Ask Lily Beth ☞ How to Use a Handkerchief

I do this for myself because I am my own fatherland, and my handkerchief is my flag.

Reinhold Messner

So this arrive in my inbox this morning, from Steve:

Dear Lily Beth – after opening a handkerchief and blowing (?) your nose, how is it best to fold it up?

First of all, Steve, bully for you for using a handkerchief in the first place. But for the rest of our readers, let’s do a little analysis first to catch everyone up.

Handkerchief vs. Pocket Square

A pocket square is a handkerchief by definition, but a handkerchief is not always a pocket square. (It’s like that rule you learned in geometry in the 3rd grade: a square is always a rectangle, but a rectangle isn’t always a square.)

A handkerchief, more or less, is just a square piece of thin fabric. Kerchief is the bastard-translation of the French word couvre-chef, a piece of cloth tied around the head or neck for protective or decorative purposes, and a handkerchief is just what it sounds like – a piece of cloth meant for the hand.

Cowboys, for example, carried (and still carry) bandanas, which are a form of kerchief, for good reason: they keep dust out of your mouth and nose when you’re riding your horse, they keep sweat off your face, they can temporarily bind a wound or be used to stop bleeding, they can be used as a makeshift knapsack to carry small items, the list goes on and on.

Contemporary urban men carry smaller versions (handkerchiefs) for much the same reason: practicality.

A pocket square, on the other hand, is indeed a handkerchief, but is purely decorative under all but the most dire of circumstances. (If I ever catch one of you removing your silk pocket square to blow your nose and then replacing it in your outside breast pocket, I’ll strangle  you with it. If one of your party goers has a bit too much to drink and takes a tumble resulting in a gaping head wound, you’re allowed to use your pocket square to apply pressure until the medics arrive. That’s it.)

Because of this reason, pocket squares are typically made out of nicer fabric and are more decorative than your average handkerchief meant to be carried around in your pants pocket or inside your suit jacket.

Why should a contemporary man carry a handkerchief?

The quickest way to expose someone’s ignorance is by their overly dramatic reactions to things. Case in point, when someone expresses irate disgust at the carrying of a handkerchief and launches into a lecture on hygiene and the various breeding cycles of bacterium, that’s your cue that they don’t know jack shit.

There are plenty of practical reasons any man worth his salt carries a handkerchief, and none of them have to do with illness. You’d be surprised how often I get this question, because Kleenex and other disposable forms of tissue now exist, but I think we’ve all been there when you’ve been caught by a completely unexpected sneeze or coughing fit in public and you’re left with a disintegrating papery mess in your hands and no where to put it. A handkerchief, in addition to being more environmental, allows your to muffle a cough or a sneeze with confidence, and doesn’t leave you holding slush all through the second act of La Boheme.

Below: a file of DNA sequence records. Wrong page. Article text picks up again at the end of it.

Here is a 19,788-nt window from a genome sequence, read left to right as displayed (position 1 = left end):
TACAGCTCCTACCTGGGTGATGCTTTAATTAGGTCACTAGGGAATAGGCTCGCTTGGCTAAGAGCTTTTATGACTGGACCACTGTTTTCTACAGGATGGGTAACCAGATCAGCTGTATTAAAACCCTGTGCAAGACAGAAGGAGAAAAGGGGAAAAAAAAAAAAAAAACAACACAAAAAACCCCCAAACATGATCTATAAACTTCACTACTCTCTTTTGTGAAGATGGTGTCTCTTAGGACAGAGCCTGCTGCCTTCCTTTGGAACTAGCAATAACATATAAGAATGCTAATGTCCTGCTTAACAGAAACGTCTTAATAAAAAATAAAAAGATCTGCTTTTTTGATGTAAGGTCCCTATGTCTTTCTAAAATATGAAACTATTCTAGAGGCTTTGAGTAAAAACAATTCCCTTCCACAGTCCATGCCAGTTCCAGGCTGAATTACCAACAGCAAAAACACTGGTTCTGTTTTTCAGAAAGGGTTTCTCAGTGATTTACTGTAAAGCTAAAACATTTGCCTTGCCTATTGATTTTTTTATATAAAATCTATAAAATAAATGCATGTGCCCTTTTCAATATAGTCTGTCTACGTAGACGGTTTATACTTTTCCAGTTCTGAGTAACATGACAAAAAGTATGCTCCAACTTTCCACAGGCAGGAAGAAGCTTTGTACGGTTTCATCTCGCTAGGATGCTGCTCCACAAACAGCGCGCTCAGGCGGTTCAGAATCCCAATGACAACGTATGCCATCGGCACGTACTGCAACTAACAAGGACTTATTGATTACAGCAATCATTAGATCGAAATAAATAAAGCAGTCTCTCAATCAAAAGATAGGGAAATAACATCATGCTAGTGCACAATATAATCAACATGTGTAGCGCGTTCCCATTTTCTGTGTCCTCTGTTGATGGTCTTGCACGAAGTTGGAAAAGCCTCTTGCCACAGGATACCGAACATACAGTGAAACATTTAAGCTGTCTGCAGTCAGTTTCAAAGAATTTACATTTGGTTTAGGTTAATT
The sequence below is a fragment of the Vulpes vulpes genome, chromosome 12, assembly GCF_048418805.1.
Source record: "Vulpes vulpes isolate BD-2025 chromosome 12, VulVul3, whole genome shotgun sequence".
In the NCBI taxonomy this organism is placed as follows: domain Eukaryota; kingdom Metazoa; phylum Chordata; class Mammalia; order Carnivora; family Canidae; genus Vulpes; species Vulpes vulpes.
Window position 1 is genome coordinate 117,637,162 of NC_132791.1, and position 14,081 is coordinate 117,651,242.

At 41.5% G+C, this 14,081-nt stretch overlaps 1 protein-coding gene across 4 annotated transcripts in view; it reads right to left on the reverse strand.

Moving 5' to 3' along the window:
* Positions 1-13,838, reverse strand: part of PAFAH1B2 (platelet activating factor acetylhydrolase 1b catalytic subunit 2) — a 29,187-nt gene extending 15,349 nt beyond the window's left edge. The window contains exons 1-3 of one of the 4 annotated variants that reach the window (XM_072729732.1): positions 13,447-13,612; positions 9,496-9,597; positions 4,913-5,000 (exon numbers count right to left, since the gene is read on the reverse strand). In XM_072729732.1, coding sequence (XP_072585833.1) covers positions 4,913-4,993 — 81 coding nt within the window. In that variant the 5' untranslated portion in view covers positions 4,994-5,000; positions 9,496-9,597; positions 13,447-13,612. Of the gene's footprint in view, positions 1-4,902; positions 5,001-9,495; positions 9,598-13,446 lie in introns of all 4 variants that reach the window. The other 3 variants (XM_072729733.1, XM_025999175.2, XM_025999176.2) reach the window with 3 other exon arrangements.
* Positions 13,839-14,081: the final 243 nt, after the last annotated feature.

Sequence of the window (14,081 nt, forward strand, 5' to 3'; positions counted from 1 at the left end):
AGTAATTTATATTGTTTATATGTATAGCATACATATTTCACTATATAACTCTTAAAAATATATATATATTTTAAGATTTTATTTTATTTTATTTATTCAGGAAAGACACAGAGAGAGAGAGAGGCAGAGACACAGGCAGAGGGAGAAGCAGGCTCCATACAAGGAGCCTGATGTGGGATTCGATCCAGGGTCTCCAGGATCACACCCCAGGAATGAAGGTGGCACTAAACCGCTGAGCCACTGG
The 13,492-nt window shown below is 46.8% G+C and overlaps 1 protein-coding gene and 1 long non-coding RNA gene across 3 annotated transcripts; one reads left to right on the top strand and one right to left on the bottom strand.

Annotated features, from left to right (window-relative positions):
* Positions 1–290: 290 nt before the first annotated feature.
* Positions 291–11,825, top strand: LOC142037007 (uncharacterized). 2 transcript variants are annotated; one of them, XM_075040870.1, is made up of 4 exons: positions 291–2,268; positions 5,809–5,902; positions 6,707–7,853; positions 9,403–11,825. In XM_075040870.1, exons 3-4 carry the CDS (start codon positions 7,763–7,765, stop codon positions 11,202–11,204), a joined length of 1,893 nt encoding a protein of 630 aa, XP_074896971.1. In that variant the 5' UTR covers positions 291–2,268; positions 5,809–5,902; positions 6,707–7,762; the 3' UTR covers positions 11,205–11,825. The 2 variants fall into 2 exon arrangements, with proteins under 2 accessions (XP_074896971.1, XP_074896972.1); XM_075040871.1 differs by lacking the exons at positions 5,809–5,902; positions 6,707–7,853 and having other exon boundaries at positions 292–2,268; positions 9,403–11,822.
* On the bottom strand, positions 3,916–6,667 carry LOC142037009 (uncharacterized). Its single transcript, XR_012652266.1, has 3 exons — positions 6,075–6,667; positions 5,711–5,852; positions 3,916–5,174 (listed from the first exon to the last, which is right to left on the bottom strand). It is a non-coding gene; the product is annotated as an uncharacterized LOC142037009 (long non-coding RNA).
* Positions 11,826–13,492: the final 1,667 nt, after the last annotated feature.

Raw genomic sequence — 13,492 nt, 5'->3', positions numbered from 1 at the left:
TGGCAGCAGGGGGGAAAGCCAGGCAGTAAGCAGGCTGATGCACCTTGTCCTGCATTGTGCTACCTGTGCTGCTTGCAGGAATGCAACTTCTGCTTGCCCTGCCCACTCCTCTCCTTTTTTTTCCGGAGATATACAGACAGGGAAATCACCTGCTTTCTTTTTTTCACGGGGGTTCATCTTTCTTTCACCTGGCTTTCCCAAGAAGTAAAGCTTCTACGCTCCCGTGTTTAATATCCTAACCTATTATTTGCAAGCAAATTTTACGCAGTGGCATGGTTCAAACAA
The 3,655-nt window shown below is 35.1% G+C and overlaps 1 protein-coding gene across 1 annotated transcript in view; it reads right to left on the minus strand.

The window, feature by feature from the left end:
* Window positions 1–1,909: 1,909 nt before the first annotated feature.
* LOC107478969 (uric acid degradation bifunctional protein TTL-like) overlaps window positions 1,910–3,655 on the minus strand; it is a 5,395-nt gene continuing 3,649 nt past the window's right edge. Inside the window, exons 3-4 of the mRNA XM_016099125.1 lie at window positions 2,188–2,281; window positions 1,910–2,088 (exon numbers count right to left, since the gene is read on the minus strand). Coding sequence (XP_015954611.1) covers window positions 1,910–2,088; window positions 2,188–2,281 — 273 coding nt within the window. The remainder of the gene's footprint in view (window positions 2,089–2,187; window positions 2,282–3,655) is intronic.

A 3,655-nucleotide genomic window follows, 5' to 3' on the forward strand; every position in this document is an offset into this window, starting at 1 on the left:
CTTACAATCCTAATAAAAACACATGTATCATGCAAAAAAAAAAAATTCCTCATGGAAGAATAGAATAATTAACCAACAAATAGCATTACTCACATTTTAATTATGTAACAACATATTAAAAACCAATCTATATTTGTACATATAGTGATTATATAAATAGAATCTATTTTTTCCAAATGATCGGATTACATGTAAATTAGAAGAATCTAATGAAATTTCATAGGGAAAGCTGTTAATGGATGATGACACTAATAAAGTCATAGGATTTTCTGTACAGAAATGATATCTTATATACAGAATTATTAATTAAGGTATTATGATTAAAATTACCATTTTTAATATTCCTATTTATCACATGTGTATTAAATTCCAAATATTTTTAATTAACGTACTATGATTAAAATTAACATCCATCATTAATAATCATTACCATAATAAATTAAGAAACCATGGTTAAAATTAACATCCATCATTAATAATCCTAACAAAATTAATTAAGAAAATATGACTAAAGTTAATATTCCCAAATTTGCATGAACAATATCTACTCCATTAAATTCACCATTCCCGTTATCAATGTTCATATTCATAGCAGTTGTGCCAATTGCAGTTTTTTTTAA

My husband, Jack, has always carried a handkerchief for this reason – because he is a man of practicality. He’s a theatrical technician by trade, and he never knows when a dust-ridden sneeze will catch him on a 60 foot ladder, or mud will be splashed on his glasses while loading lumber into a truck bed, or he’ll have to hand it over to me to stifle crying during a midnight screening of Bright Star. He carries two at all times – a primary handkerchief and a backup – and replaces them daily.

An anecdote on men carrying handkerchiefs – women notice: A good friend of ours has also always carried handkerchiefs, religiously so. All the women in our group have always nodded approvingly at this practice, for a start. But second, he met his wife while they were both teaching school – she, art, and he, history. He’s a larger gentleman, with muscles pulsating under his gingham shirts, and once at a dinner she confided to me that she’d come into work one day distraught over having to put her dog of ten years down. This is the same dog that had helped pull her out of the bathtub time and time again after she’d had knee surgery – in short, your average wonderful dog. Our friend found her crying over a cup of untouched coffee in the breakroom and silently handed her his checked handkerchief over her shoulder. She took it, sobbed into it, and then stared at the tiny blue-and-white squares and then up at him, and admitted that she was so moved that a man who looks like he could chop firewood with no problem was graceful enough to not only carry a handkerchief, but offer it to her without hesitation or question. They’ve been together, part of a matching set, ever since.